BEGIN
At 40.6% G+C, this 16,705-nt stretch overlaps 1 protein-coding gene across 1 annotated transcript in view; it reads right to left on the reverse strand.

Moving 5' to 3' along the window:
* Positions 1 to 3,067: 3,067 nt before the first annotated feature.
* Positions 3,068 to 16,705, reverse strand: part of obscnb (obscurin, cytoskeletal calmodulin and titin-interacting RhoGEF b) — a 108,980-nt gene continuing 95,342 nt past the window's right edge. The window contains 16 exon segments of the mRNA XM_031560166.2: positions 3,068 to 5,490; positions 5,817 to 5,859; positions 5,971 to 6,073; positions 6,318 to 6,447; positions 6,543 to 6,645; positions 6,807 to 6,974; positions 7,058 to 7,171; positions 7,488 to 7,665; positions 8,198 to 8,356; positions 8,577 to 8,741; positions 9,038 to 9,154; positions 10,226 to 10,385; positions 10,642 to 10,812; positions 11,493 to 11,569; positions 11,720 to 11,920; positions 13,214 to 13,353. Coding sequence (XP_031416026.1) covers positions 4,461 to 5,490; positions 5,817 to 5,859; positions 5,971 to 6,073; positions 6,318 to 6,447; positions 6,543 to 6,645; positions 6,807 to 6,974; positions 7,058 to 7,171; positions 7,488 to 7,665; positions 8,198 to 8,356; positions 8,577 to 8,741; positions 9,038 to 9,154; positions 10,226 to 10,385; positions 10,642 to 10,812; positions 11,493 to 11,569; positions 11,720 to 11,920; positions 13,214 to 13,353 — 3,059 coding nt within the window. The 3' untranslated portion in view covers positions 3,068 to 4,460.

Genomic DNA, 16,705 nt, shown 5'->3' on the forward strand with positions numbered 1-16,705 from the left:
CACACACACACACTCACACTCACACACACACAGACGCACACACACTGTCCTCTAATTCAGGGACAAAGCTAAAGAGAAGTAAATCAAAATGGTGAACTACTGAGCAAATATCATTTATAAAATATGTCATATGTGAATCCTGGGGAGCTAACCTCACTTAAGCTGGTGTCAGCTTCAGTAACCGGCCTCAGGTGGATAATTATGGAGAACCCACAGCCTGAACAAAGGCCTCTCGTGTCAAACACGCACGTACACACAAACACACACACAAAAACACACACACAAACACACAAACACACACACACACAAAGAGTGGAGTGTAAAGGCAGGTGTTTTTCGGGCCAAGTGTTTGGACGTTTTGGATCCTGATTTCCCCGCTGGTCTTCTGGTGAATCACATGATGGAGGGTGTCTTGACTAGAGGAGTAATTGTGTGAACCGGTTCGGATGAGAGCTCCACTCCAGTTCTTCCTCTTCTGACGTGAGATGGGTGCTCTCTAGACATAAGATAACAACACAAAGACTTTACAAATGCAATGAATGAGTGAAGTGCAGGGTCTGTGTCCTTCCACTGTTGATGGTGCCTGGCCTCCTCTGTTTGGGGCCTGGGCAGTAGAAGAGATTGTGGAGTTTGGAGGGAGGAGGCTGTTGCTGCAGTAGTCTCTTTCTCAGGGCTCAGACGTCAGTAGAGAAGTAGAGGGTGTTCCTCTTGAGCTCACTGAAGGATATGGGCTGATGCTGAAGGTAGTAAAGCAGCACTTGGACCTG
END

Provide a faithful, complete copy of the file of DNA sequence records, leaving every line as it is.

At 40.6% G+C, this 16,705-nt stretch overlaps 1 protein-coding gene across 1 annotated transcript in view; it reads right to left on the reverse strand.

Moving 5' to 3' along the window:
* Positions 1 to 3,067: 3,067 nt before the first annotated feature.
* Positions 3,068 to 16,705, reverse strand: part of obscnb (obscurin, cytoskeletal calmodulin and titin-interacting RhoGEF b) — a 108,980-nt gene continuing 95,342 nt past the window's right edge. The window contains 16 exon segments of the mRNA XM_031560166.2: positions 3,068 to 5,490; positions 5,817 to 5,859; positions 5,971 to 6,073; positions 6,318 to 6,447; positions 6,543 to 6,645; positions 6,807 to 6,974; positions 7,058 to 7,171; positions 7,488 to 7,665; positions 8,198 to 8,356; positions 8,577 to 8,741; positions 9,038 to 9,154; positions 10,226 to 10,385; positions 10,642 to 10,812; positions 11,493 to 11,569; positions 11,720 to 11,920; positions 13,214 to 13,353. Coding sequence (XP_031416026.1) covers positions 4,461 to 5,490; positions 5,817 to 5,859; positions 5,971 to 6,073; positions 6,318 to 6,447; positions 6,543 to 6,645; positions 6,807 to 6,974; positions 7,058 to 7,171; positions 7,488 to 7,665; positions 8,198 to 8,356; positions 8,577 to 8,741; positions 9,038 to 9,154; positions 10,226 to 10,385; positions 10,642 to 10,812; positions 11,493 to 11,569; positions 11,720 to 11,920; positions 13,214 to 13,353 — 3,059 coding nt within the window. The 3' untranslated portion in view covers positions 3,068 to 4,460.

Genomic DNA, 16,705 nt, shown 5'->3' on the forward strand with positions numbered 1-16,705 from the left:
CACACACACACACTCACACTCACACACACACAGACGCACACACACTGTCCTCTAATTCAGGGACAAAGCTAAAGAGAAGTAAATCAAAATGGTGAACTACTGAGCAAATATCATTTATAAAATATGTCATATGTGAATCCTGGGGAGCTAACCTCACTTAAGCTGGTGTCAGCTTCAGTAACCGGCCTCAGGTGGATAATTATGGAGAACCCACAGCCTGAACAAAGGCCTCTCGTGTCAAACACGCACGTACACACAAACACACACACAAAAACACACACACAAACACACAAACACACACACACACAAAGAGTGGAGTGTAAAGGCAGGTGTTTTTCGGGCCAAGTGTTTGGACGTTTTGGATCCTGATTTCCCCGCTGGTCTTCTGGTGAATCACATGATGGAGGGTGTCTTGACTAGAGGAGTAATTGTGTGAACCGGTTCGGATGAGAGCTCCACTCCAGTTCTTCCTCTTCTGACGTGAGATGGGTGCTCTCTAGACATAAGATAACAACACAAAGACTTTACAAATGCAATGAATGAGTGAAGTGCAGGGTCTGTGTCCTTCCACTGTTGATGGTGCCTGGCCTCCTCTGTTTGGGGCCTGGGCAGTAGAAGAGATTGTGGAGTTTGGAGGGAGGAGGCTGTTGCTGCAGTAGTCTCTTTCTCAGGGCTCAGACGTCAGTAGAGAAGTAGAGGGTGTTCCTCTTGAGCTCACTGAAGGATATGGGCTGATGCTGAAGGTAGTAAAGCAGCACTTGGACCTG